How The Financial Times is pursuing subscribers still in their teens

The Financial Times is expanding how it appeals to school students by creating more focused content and, in a novel twist, releasing a board game. One of the outcomes is that by instilling regular reading habits in younger people, they go on to subscribe to one of the FT’s university student packages.

The FT Schools initiative, where students between 16 and 19 years old can create online accounts giving them access to the FT’s content, began in the U.K. in June 2017 and expanded globally in January 2018. FT Schools now has more than 40,000 student accounts at 2,800 schools in 101 countries. As part of the program, students receive weekly emails featuring content tied to their specific fields of study, whether that’s economics, politics or the environment. It also shares video content and more tactical help with articles about how to get ahead in exams and interviews.

“With the bombardment of fake news, the merit of FT Schools has been access to high-quality journalism and awareness of the FT as an authoritative source,” said the FT’s global education editor Andrew Jack. “There has been a rise in expressing interest for university student subscriptions. That’s the most elegant next step.” The FT offers a student subscription priced at £2.65 ($3.27) a week, as well as enterprise-style packages for universities and higher education institutions. It’s interest in the latter, which has grown in the 18- to 20-year-old age range, said Jack. The publisher couldn’t share details on the increase in interest for subscriptions by the time of publication.

For the most part, the FT Schools initiative has used existing FT content and packaged it in relevant and thematic ways that map with the school curriculum. Two content areas it wants to expand are around career advice for life beyond school and financial literacy, hence releasing the board game. The game, called “Road to Riches,” is designed to help teach smart money management and investment without seeming dry. Students and teachers already part of the program get a free edition of the game, otherwise, it costs £28 ($34.38). Released Oct. 2., the publisher said it has had over 400 applications for the game.

To continue to gather momentum for FT Schools, it currently runs eight different writing competitions with partner organizations like the Royal Geographical Society and the Political Studies Association. Most recently, the FT partnered with the Royal Economic Society for the young economist of the year, where the winning essay is published in the FT. “For us, we also give insights into the younger generation to our existing readership,” said Jack. “They get to hear the fresh views.”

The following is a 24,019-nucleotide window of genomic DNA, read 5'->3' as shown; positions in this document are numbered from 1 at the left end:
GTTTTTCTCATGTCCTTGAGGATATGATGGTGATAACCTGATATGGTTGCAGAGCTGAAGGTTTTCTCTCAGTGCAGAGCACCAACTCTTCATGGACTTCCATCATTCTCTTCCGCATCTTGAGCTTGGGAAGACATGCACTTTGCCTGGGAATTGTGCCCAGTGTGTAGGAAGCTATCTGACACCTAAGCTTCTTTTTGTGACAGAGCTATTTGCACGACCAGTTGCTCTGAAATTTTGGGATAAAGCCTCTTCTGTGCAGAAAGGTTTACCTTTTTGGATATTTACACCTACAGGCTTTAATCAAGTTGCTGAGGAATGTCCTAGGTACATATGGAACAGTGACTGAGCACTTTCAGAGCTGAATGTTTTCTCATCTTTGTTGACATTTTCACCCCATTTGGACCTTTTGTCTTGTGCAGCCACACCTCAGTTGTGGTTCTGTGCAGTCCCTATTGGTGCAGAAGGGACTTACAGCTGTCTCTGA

The FT has a solid subscription business of over 1 million paying readers, three-quarters of whom are digital subscribers. But a lot of these are from the corporate world, and it skews male and older — the average age across print and digital for the FT is about 48 years old. Like a lot of publishers, to foster future growth, it needs to fill the funnel.

“All news media has always had a next-generation challenge,” said Douglas McCabe, CEO of Enders Analysis. “News is often perceived by young people to be less relevant to their everyday lives. But the internet age has substantially accelerated the challenge. Young people have more ways to engage with the news agenda, but news media — and their collective take on the agenda — have become, if anything, less relevant.”

FT Schools is growing in terms of weekly page views and overall signups. However, it’s worth noting the 40,000 figure is a cumulative number since the program started — the net active number is smaller as students and teachers will have left their schools. The publisher couldn’t provide the number of active accounts before the time of writing. As students register their account with a school email address, there’s no consistent way of reaching them once they leave.

According to Jack, one economics teacher from the U.K. said his first port-of-call each day is the FT, and sets weekly homework for his students based on the two to three question suggestions and accompanying articles that are sent in FT School’s weekly newsletter.

The topics that are popular align with overall FT readership. Jack pointed to Brexit and European politics, profiles of significant technology industry leaders, big-tech regulatory issues and the climate crisis. Examiners and interviewers extol the importance of real-world application to theories from the classroom, with the initiative the FT acts as a constantly updated resource.

In the U.K., just 7% of people make an ongoing payment to news media, according to Reuters Digital News Report. Paying for news is an older characteristic. Instead of the initiative building a habit of getting quality content for free, Jack believes it has the opposite effect.

“Digital distraction and fake news are big existential threats,” he said, “but the result has been a recognition of the value of high-quality media outlets and, increasingly, the understanding that this comes with investment. That makes a legitimate case to pay.”

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